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ASU Looks to Expand Leadership in Bioscience

By Roland Murphy for Arizona Builder’s Exchange

Even though it does not feature a medical school, Arizona State University is making progress toward becoming one of the leading bioscience research institutions in the United States, following nearly two decades of aggressive investment and program development.

Since 2011, the first year the university began publishing research expenditure goals, its actual outlays have exceeded the stated target. The 2016 goal was just less than $500M. The actual expenditure was $518.2M. Since 1998, ASU has spent more than $4B in bioscience.

By 2025, the university has targeted $815M, an expenditure comparable to MIT, ranked as one of the world’s most prestigious research universities.

In addition to its internationally-regarded College of Nursing and Health Innovation, ASU’s College of Health Solutions has become a force in global Bioscience research, with programs in four locations and partnerships with 15 institutions in the U.S. and abroad.

Speaking to approximately 135 attendees on March 14 at the Arizona Association for Economic Development Luncheon, Rick Naimark, ASU’s associate VP for program development planning, gave a brief overview of the university’s efforts to date and outlined its goals for the future.

Innovation Requires Space

Pointing out that innovation cannot take place without space for innovators to do their work, Naimark highlighted the university’s productivity per SF has increased from $419/Net Assignable Square Foot in 2011 to $466/NASF in 2016. To meet its goals, expenditures/SF will need to rise to $560 in 2025. ASU’s Enterprise Plan calls for a roughly 475KSF increase in research space by 2025 to meet that demand.

At that pace, he said, the space for research facilities will grow at nearly 2.5 times the growth rate for teaching space.

One component of that growth is the currently under construction Biodesign C facility in Tempe. Targeted for $120M in development costs and a total area of 188KSF, the project is scheduled to open in June of 2018, he said. Among the research programs to be housed at Biodesign C will be the Neurodegenerative Disease Research Center in partnership with Banner Health.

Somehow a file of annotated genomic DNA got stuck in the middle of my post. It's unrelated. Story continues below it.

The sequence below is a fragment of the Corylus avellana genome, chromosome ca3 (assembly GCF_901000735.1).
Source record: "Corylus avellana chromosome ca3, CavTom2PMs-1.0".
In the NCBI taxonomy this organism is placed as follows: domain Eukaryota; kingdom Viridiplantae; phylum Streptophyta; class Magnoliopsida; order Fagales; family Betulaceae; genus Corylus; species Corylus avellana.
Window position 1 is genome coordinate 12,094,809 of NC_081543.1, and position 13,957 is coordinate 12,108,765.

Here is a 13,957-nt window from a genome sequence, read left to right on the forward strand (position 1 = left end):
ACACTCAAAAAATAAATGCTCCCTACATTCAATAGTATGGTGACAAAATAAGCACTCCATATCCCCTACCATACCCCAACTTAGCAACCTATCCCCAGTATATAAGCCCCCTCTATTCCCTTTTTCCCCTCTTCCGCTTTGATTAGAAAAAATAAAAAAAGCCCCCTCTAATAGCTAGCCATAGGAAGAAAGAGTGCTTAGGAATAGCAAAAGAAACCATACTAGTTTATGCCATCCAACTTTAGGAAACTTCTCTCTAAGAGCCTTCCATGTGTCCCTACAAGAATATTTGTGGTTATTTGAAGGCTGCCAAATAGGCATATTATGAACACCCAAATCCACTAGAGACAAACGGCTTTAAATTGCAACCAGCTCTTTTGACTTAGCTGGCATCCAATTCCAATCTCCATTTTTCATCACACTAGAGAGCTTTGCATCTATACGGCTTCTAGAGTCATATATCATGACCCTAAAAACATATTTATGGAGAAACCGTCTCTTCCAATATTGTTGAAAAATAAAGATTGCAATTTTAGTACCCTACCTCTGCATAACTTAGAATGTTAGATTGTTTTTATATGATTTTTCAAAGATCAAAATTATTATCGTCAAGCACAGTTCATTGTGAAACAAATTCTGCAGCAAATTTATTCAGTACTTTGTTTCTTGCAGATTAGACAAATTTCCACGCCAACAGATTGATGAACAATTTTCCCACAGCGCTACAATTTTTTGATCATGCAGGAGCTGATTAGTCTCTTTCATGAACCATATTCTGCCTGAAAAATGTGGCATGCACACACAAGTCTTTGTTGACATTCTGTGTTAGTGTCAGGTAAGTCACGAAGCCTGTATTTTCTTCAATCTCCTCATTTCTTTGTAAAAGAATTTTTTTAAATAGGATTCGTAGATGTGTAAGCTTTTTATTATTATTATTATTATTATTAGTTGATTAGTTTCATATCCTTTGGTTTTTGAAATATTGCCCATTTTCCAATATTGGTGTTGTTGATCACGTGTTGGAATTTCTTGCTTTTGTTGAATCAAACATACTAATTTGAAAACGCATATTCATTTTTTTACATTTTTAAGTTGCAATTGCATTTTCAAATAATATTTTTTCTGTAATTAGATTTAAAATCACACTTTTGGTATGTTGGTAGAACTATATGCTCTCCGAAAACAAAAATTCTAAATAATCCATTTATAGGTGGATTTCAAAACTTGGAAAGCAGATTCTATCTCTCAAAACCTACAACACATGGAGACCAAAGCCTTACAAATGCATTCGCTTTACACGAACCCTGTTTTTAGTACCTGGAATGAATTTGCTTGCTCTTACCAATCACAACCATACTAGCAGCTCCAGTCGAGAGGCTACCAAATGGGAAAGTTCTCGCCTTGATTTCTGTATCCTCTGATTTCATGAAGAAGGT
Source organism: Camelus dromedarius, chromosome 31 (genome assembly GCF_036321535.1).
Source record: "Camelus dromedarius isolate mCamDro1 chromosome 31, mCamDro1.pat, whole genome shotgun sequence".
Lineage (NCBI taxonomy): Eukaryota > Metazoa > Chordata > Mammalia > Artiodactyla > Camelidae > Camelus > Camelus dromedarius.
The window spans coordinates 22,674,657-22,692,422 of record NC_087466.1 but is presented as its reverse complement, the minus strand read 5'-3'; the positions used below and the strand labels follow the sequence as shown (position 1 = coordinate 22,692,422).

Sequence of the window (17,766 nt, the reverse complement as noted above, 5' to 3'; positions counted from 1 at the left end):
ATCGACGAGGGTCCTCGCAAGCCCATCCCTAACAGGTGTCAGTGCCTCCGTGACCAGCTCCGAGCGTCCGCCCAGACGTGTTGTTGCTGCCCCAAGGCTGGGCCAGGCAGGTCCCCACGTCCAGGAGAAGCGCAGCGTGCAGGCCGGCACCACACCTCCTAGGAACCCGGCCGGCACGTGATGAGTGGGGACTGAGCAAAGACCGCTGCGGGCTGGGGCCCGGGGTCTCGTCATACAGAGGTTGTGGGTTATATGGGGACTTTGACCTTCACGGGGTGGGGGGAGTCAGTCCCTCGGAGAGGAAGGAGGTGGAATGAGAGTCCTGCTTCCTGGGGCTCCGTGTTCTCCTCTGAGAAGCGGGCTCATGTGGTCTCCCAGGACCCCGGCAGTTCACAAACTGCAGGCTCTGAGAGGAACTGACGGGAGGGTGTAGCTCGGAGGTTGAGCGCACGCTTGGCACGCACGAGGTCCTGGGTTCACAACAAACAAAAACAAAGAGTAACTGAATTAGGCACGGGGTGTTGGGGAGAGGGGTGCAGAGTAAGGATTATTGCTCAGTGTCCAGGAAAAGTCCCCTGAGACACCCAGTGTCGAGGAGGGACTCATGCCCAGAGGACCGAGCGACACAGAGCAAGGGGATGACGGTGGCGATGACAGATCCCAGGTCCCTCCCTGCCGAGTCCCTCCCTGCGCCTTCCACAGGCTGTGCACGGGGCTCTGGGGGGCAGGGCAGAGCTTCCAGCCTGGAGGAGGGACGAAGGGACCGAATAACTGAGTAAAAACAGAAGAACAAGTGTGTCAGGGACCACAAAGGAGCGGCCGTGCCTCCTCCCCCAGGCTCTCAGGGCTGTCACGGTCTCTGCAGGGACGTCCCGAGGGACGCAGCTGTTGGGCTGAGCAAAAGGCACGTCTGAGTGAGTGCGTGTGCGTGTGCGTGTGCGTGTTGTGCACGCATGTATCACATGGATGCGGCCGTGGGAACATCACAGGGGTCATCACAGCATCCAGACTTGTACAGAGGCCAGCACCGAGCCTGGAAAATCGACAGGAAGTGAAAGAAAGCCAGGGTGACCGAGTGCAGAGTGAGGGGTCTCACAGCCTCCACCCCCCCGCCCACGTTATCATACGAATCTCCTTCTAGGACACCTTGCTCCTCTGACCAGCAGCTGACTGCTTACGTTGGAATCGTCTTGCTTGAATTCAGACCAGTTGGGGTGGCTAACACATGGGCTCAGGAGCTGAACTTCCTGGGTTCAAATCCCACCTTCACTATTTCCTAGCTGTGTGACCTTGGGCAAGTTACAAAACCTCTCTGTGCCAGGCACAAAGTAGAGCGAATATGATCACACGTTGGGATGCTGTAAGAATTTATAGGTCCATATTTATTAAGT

A second project is the Health Solutions Innovation Campus planned on 24 acres near Mayo Clinic’s north Phoenix facility south of Loop 101. Naimark said development for this project will be going out to bid for design procurement in the next several months and, when completed, will offer programs in education, wellness research, entrepreneurial innovation and continuing professional education.

“We are really engaged with the Mayo Clinic,” he said. “It’s wonderful because they are such a high-quality organization, and we have so much to bring to them that’s not part of their set, it’s just a match made in heaven.”

He also expressed his hope that the 200 acres near the innovation campus site that currently remains State Trust could ‘draft off’ the partnership’s momentum and be developed into a fully-fledged bioscience community. “I could argue that this piece of land is probably the most prime parcel of land west of the Mississippi. With the Mayo Clinic and ASU as anchor tenants, this is going to be a very robust spot for development. We’re working with the State Land Department to try to help make that happen.”

The last project Naimark detailed was the planned expansion of ASU’s downtown biosciences offerings. The university has an agreement with the City of Phoenix under which it can develop seven acres downtown for bioscience research. Nutritional research will be one of the foci of those efforts with one goal as the creation of one of the largest nutritional research centers in the nation.

The project is currently in the initial planning stages, and Naimark said it will likely be privately developed, with ASU serving as a partner and providing oversight. The first building will be approximately 200KSF, with a target of roughly 1.5MSF to total space ultimately occupying the seven-acre site.

“We expect this to be a big economic generator for the future,” he said in conclusion.

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